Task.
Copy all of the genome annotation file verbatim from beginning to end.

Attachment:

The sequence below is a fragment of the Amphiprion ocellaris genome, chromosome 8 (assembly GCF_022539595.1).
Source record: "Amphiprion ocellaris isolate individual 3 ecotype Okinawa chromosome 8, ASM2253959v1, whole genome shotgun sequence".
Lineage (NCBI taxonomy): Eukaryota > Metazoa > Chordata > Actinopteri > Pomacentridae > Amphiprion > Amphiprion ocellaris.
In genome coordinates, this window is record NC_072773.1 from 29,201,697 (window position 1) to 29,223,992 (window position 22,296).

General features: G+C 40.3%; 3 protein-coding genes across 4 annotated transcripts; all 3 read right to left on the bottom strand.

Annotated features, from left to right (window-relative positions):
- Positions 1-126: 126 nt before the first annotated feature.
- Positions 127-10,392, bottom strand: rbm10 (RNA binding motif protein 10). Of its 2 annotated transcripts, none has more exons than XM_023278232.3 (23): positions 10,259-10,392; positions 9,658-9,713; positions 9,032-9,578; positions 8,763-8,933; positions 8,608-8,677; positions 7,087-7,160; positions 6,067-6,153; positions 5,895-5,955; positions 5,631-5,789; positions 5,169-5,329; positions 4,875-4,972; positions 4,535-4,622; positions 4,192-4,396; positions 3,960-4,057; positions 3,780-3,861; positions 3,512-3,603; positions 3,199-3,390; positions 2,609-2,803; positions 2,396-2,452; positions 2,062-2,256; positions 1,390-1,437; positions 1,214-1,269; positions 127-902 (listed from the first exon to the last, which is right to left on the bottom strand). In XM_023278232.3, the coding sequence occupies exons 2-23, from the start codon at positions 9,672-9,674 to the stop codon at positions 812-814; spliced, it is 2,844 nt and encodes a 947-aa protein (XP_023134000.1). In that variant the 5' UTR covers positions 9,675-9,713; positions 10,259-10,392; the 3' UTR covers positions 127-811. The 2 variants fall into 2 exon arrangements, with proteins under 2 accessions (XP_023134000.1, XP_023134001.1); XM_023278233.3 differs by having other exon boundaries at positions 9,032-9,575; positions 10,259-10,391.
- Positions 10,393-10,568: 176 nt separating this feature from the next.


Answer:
The sequence below is a fragment of the Amphiprion ocellaris genome, chromosome 8 (assembly GCF_022539595.1).
Source record: "Amphiprion ocellaris isolate individual 3 ecotype Okinawa chromosome 8, ASM2253959v1, whole genome shotgun sequence".
Lineage (NCBI taxonomy): Eukaryota > Metazoa > Chordata > Actinopteri > Pomacentridae > Amphiprion > Amphiprion ocellaris.
In genome coordinates, this window is record NC_072773.1 from 29,201,697 (window position 1) to 29,223,992 (window position 22,296).

General features: G+C 40.3%; 3 protein-coding genes across 4 annotated transcripts; all 3 read right to left on the bottom strand.

Annotated features, from left to right (window-relative positions):
- Positions 1-126: 126 nt before the first annotated feature.
- Positions 127-10,392, bottom strand: rbm10 (RNA binding motif protein 10). Of its 2 annotated transcripts, none has more exons than XM_023278232.3 (23): positions 10,259-10,392; positions 9,658-9,713; positions 9,032-9,578; positions 8,763-8,933; positions 8,608-8,677; positions 7,087-7,160; positions 6,067-6,153; positions 5,895-5,955; positions 5,631-5,789; positions 5,169-5,329; positions 4,875-4,972; positions 4,535-4,622; positions 4,192-4,396; positions 3,960-4,057; positions 3,780-3,861; positions 3,512-3,603; positions 3,199-3,390; positions 2,609-2,803; positions 2,396-2,452; positions 2,062-2,256; positions 1,390-1,437; positions 1,214-1,269; positions 127-902 (listed from the first exon to the last, which is right to left on the bottom strand). In XM_023278232.3, the coding sequence occupies exons 2-23, from the start codon at positions 9,672-9,674 to the stop codon at positions 812-814; spliced, it is 2,844 nt and encodes a 947-aa protein (XP_023134000.1). In that variant the 5' UTR covers positions 9,675-9,713; positions 10,259-10,392; the 3' UTR covers positions 127-811. The 2 variants fall into 2 exon arrangements, with proteins under 2 accessions (XP_023134000.1, XP_023134001.1); XM_023278233.3 differs by having other exon boundaries at positions 9,032-9,575; positions 10,259-10,391.
- Positions 10,393-10,568: 176 nt separating this feature from the next.